Relying on human institutions

In most civil societies the government makes laws to ensure the general safety of its citizens and to protect their rights. Many of these laws are rooted in a perception of right versus wrong, good versus evil or moral versus immoral. Usually things like murder, sexual assault, kidnapping, arson and robbery are illegal.  Almost all of us rely on some standard to judge which behaviors should be against the law.   Even with the best intentions we do not always agree on the most effective ways to protect our citizens. Take, for example, our care for children. We have child labor laws and limit the ages at which one can drop out of school, obtain a driver’s license and get married. Various cultures define “childhood” differently so our ideas about protecting children differ. What was allowed in the United States 150 years ago in regards to children working would be considered abuse today. Activities that are currently expected of children in some countries would not be tolerated by most Americans.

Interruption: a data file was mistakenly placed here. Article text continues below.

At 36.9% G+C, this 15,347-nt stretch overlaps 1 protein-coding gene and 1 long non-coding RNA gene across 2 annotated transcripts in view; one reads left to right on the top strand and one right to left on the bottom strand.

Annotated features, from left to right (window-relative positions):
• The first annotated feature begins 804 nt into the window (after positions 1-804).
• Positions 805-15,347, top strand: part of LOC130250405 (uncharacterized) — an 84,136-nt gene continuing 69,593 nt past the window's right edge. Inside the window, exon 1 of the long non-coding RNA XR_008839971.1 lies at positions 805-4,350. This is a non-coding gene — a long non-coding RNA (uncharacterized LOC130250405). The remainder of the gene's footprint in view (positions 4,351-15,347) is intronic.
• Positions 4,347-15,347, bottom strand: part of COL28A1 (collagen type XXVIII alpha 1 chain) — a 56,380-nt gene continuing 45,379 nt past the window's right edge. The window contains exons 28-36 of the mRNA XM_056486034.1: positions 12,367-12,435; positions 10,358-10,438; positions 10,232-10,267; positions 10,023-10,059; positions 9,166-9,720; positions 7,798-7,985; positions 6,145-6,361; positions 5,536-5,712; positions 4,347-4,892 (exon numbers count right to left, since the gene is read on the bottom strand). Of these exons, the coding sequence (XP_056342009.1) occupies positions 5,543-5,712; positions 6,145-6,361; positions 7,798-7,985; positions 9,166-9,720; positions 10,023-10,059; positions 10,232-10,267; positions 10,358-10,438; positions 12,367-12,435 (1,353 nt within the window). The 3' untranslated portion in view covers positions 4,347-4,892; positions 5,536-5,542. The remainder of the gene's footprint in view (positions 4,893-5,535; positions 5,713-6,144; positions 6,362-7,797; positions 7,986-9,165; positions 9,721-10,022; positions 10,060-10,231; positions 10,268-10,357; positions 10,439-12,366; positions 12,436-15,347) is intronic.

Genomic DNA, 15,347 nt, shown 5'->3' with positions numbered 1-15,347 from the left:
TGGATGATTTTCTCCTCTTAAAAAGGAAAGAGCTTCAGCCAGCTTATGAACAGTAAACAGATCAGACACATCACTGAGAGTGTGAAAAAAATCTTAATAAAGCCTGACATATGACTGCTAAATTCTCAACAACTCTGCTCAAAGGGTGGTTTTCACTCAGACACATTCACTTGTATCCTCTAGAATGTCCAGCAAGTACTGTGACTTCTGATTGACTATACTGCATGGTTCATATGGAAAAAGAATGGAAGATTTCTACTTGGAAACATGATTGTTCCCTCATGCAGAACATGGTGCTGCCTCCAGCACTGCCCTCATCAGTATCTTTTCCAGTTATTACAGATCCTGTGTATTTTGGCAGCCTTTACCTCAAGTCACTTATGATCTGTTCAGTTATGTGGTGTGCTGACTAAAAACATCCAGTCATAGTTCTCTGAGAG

Although we do not agree on all of our legislation many of us contend that in the United States we have enjoyed a great number of liberties not offered in a variety of other countries. We are grateful for the sacrifices made by women and men of the armed services to protect our nation and to secure our freedoms. As tempting as it may be, however, we should not put our trust in any form of government, political party or politician to solve all or even most of our problems. Organizations and individuals are imperfect and will never meet our deepest needs.

Dietrich Bonhoeffer wrote, “No visible divine state will be established in this world, not even if there were international understanding everywhere. Everything that the church does here is temporary and designed only to hold together the collapsing systems of the world and keep them from falling into chaos. This activity of the church is indispensable.”  For the Christian, instead of this being a depressing view, it is a realistic picture of what it means to be a pilgrim on earth. We certainly have a responsibility to vote and to participate in improving society but must not rely on human institutions for the hope that only God can give. As Paul wrote “Remind the people to be subject to rulers and authorities, to be obedient, to be ready to do whatever is good, to slander no one, to be peaceable and considerate, and always to be gentle toward everyone. (Titus 3:1-2)

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